I'm glad Perry and others are enjoying this thread - I think we need more of this kind of discussion on the Message Board.
Initially I started it hoping to join in, then was caught up in website discussions and proof-reading, so time slipped away.
As several people have said, a kenning dispenses with the original noun, replacing it with the figurative term (usually composed of two words, often [always?] two nouns) which captures its essence, like wave-rider or poison-stick. No mention of 'boat' or 'snake' in those.
'Star-salted sky', though a lovely phrase, is not a kenning, but 'sky salt' is. I would see 'sky salt' as hail, myself, catching the hardness of hail, and the fact that it is sprinkled. 'Sky feathers' sounds more like snow to me.
Isn't this fun? Beats work.
Thanks for setting up the interview link, Malcolm. I must find out how to do it some day.
David (Prometheus), some of us LIKE books! I finally got around to looking up kenning in the Shorter Oxford English Dictionary. (Shorter because it consists of just two huge volumes, instead of about sixty.) The entry for kenning is too long to reproduce here, but covers all the variant meanings, historical roots and quotations from early usage. Lovely!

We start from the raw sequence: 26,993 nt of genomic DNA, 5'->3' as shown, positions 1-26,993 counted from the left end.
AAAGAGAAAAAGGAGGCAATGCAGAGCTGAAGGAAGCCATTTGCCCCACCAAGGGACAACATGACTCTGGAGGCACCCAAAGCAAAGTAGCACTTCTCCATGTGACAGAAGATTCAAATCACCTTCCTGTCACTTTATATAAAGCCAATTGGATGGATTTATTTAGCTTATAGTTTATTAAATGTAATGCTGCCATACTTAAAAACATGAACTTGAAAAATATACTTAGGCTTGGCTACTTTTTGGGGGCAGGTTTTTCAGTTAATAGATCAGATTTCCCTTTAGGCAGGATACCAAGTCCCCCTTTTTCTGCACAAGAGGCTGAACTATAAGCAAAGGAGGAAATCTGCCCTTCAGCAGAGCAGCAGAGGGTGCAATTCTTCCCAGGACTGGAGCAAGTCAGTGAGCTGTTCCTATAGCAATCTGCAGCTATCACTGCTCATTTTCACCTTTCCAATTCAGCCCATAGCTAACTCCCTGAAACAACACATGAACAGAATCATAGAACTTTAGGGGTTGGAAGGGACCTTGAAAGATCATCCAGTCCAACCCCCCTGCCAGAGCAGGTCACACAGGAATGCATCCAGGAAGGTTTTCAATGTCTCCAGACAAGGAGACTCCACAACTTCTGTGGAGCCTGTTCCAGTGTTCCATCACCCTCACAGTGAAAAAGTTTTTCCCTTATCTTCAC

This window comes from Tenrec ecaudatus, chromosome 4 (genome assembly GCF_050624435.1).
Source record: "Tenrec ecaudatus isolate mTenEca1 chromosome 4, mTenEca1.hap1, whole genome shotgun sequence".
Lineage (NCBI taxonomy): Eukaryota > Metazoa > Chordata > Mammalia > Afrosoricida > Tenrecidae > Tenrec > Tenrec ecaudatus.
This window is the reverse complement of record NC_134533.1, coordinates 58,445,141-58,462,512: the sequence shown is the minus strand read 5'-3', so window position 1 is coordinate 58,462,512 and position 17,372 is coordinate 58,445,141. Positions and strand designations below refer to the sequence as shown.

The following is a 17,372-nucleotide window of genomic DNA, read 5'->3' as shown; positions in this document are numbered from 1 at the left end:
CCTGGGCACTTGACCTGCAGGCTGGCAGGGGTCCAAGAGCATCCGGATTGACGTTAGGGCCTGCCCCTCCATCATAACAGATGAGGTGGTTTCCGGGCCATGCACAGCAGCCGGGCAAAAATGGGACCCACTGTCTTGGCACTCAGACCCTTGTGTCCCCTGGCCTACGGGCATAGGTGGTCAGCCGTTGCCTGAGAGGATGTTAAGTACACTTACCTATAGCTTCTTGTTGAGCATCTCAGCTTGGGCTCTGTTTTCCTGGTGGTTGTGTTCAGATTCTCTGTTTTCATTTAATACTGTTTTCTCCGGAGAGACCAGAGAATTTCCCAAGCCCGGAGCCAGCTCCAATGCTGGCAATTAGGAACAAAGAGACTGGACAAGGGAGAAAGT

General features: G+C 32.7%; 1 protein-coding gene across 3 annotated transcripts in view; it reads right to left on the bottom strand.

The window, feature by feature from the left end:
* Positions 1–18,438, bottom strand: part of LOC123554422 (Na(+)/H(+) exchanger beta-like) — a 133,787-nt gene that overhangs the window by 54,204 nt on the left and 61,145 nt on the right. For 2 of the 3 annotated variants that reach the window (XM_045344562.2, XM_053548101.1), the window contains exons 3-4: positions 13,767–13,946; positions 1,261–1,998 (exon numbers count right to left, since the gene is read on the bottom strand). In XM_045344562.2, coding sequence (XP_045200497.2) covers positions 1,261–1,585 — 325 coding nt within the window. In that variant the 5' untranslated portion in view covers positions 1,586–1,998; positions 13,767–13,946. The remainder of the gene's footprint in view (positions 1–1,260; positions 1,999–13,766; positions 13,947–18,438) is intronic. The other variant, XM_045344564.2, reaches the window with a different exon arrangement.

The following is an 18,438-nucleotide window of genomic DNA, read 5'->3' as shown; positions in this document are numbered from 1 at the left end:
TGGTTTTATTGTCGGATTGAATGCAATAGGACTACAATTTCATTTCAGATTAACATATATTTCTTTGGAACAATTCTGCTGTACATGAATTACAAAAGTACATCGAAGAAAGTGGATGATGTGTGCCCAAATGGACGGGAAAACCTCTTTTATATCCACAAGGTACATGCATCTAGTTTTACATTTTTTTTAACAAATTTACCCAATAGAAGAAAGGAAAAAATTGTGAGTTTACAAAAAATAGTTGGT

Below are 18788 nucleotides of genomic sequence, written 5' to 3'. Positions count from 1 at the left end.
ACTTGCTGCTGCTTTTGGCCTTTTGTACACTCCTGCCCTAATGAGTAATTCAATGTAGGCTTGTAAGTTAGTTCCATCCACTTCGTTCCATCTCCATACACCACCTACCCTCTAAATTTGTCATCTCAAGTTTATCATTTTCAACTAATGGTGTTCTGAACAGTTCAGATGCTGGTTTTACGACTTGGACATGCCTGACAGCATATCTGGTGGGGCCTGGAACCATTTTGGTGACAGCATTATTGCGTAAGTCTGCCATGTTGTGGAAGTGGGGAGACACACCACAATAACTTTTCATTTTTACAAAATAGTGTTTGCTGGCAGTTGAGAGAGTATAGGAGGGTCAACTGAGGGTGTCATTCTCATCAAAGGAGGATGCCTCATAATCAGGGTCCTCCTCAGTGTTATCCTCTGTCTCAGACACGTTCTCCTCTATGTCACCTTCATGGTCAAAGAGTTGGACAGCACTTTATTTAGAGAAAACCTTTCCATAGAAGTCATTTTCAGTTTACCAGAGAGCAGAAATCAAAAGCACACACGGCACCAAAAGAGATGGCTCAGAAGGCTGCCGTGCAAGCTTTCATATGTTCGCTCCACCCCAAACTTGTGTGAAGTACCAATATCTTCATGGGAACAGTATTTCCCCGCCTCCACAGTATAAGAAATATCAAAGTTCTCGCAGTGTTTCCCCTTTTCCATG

Marjorie, I really like your point about when does a kenning become a euphemism. When indeed? Essay to be completed in three hours, write on one side of the paper only.
Yes, Rosalind, the Norse usage is even more widespread and often baffling, which leads us naturally on to Tolkien . . . Michael, when I was at Oxford, Tolkien had retired, but used to drop in to give the odd lecture. I would dodge my lectures on differential equations and sit at his feet while he held forth on 'Sir Gawain and the Green Knight', never a note in sight. He would pace up and down, gown and long grey hair flying, describing the forest with sweeping gestures. It was clearly Mirkwood.
And he, of course, was Gandalf. Tolkien, word-weaver.
This post was last edited by annswinfen, 12 Aug 2010, 12:07